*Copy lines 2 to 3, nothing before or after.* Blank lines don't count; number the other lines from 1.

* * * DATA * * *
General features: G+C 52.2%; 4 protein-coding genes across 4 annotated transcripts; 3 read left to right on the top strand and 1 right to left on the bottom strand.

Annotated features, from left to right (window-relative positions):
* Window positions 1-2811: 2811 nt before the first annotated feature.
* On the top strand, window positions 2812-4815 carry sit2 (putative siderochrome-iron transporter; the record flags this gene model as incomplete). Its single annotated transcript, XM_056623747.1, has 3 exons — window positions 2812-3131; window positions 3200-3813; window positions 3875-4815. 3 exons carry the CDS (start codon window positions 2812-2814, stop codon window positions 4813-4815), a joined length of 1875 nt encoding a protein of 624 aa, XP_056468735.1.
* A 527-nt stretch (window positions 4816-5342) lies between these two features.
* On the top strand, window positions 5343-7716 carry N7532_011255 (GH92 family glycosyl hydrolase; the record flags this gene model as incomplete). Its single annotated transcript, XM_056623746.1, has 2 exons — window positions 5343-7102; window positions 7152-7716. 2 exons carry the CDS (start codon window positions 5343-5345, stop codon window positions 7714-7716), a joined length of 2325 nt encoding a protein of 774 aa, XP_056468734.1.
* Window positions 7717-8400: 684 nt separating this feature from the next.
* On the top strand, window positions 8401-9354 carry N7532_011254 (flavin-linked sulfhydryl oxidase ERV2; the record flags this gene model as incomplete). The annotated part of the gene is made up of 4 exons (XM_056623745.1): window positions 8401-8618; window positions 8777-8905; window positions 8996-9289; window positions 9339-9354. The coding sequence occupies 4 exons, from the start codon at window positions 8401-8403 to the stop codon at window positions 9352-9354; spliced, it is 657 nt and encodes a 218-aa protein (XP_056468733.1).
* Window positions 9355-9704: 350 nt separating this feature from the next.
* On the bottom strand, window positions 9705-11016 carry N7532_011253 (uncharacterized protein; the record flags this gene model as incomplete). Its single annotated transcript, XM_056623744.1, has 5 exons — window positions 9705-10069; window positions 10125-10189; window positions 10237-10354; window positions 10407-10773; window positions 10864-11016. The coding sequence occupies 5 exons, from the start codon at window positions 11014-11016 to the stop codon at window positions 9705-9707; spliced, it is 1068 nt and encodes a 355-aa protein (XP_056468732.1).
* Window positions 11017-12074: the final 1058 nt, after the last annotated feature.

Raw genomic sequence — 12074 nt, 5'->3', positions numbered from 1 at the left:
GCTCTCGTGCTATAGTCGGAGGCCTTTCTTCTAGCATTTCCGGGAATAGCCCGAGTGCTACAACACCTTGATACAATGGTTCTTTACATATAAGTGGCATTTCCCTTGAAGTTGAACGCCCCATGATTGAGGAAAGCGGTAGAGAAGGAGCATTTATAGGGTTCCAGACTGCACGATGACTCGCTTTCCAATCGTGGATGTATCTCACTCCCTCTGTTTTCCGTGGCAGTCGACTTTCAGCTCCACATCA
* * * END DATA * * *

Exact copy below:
Annotated features, from left to right (window-relative positions):
* Window positions 1-2811: 2811 nt before the first annotated feature.